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Baptism and the Thief on the Cross

When the thief was sentenced to death, never did he suspect that while suspended on the cross he would receive salvation and have the event recorded in God’s word for all time.

The salvation of the thief has been called upon to prove something Luke never intended, namely, that today people do not need to be baptised, that one can be saved in precisely the same way as the thief. When Luke recorded this incident he was not providing us with a model of how people can be saved; that wasn’t Luke’s point. The focus of Luke’s words was not the thief, and is not a commentary on whether the thief was or wasn’t baptised. The focus is on Jesus, the sovereign king who demonstrates his kingdom authority, who reigns even from the cross. Not even his murder can rob Jesus of his dominion and authority. His sovereignty, even in death, is demonstrated in his extension of mercy to a sinner. And that’s what Luke wants us to see. That’s where Luke has his lens trained.

Was the thief baptised? I don’t know if he was or if he wasn’t baptised. (Some confidently tell us that he was never baptised but fail to show us in Scripture where that information is found). Do I think he was baptised? I really don’t know. Whether he was or wasn’t makes no difference to the purpose for which Luke recorded the event. Luke is not using the event to provide us with a proof text showing that one does not need to be baptised in the Saviour’s name for remission of sins. When Luke wanted to say something about baptism he was well capable of expressing himself. For instance, he records the anger of Jesus at the Pharisees who rejected God’s purpose by not being baptised (Luke 7:29-30). In passing let me say that there is a possibility, and I would not state it any stronger, that the thief could have been among the multitudes that came to both John and Jesus to be baptised. It’s a position that is not entirely unreasonable, and yet it is neither here nor there in our discussion (John 3:22-23; 4:1-2).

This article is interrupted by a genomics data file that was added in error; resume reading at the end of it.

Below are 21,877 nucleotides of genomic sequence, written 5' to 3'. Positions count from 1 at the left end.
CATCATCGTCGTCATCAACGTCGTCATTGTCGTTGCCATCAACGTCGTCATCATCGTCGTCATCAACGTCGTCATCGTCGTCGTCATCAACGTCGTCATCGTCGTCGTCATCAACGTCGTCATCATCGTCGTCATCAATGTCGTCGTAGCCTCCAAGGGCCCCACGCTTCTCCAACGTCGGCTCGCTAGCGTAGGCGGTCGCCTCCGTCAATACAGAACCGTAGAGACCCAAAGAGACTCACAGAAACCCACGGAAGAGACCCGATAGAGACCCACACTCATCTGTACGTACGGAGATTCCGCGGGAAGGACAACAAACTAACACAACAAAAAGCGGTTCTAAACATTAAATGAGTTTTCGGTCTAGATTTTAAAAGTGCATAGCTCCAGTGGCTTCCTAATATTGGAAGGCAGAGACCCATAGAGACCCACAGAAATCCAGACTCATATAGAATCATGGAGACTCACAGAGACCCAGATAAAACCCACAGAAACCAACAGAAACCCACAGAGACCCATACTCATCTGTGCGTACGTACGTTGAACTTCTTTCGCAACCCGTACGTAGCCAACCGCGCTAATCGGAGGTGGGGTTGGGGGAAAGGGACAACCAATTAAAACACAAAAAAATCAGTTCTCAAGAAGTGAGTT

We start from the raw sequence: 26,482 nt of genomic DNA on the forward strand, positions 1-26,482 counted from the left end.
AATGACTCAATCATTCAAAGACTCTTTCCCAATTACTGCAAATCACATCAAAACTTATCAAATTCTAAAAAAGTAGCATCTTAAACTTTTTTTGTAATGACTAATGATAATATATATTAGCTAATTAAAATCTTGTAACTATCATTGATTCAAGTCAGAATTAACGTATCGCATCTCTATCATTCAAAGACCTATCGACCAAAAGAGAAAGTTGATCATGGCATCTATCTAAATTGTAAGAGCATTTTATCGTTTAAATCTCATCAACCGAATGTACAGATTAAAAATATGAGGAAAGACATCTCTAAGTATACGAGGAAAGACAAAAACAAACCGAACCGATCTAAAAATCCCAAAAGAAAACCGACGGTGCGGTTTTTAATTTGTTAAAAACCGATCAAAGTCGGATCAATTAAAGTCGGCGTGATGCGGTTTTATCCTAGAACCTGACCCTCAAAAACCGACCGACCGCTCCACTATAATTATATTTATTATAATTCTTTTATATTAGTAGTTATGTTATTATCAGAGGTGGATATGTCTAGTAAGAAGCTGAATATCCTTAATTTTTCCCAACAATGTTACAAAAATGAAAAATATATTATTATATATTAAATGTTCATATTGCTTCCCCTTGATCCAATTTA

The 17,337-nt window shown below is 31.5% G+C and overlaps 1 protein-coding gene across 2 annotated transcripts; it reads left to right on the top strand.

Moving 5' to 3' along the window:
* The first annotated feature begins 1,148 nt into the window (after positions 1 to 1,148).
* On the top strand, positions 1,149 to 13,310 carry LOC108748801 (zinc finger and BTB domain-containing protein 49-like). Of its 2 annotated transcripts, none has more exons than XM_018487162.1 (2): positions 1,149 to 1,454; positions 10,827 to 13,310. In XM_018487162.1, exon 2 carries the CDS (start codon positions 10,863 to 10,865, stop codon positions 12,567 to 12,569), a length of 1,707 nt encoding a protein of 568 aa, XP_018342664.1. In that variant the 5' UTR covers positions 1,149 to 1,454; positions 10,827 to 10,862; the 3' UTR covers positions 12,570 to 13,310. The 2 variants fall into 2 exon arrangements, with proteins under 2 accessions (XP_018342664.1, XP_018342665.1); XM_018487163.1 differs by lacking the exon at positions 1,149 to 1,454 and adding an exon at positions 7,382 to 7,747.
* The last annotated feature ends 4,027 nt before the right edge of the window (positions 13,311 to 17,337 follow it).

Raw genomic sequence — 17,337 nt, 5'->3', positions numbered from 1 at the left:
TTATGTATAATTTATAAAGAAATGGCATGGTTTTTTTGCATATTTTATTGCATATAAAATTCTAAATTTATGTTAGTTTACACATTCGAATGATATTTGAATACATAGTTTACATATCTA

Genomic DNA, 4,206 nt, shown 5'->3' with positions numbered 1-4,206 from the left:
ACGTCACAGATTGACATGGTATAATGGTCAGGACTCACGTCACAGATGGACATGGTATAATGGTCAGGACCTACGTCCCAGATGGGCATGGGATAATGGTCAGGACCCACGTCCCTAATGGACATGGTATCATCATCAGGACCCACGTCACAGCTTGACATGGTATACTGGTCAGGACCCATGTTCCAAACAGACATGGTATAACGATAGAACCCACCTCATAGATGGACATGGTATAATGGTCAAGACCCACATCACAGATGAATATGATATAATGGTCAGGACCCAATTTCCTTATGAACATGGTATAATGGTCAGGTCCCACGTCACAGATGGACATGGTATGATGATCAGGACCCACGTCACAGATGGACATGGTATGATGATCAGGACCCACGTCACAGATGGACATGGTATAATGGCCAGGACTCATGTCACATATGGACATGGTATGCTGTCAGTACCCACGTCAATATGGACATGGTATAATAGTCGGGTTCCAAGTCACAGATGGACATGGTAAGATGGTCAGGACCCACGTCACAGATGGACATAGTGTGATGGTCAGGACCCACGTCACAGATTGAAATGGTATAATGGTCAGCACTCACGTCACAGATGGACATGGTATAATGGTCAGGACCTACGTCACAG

Holding up the thief as a model for present day conversion is fraught with problems. First, there is no way the thief had a Pauline understanding of the atoning sacrifice of Jesus, yet we have to have such an understanding today if we are to be saved. Second, there is no way that the thief believed in the actual bodily resurrection of Jesus, yet we must believe in his bodily resurrection if we are to be saved. Third, if the thief is a precise model for conversion today, then people need only believe what he believed in order to be saved; this cancels out the Great Commission which calls upon us to believe the good news of Jesus’ redemptive death and be baptised into him who achieved for us the remission of our sins. Finally, to those who would say that the thief was never baptised, yet the Lord saved him, and then draw the conclusion that we don’t need to be baptised, I would point out that the thief was not commanded to be baptised in the name of Jesus, in whom is remission of sins, but we are.

The thief must not be allowed rob us of what the Bible teaches about baptism.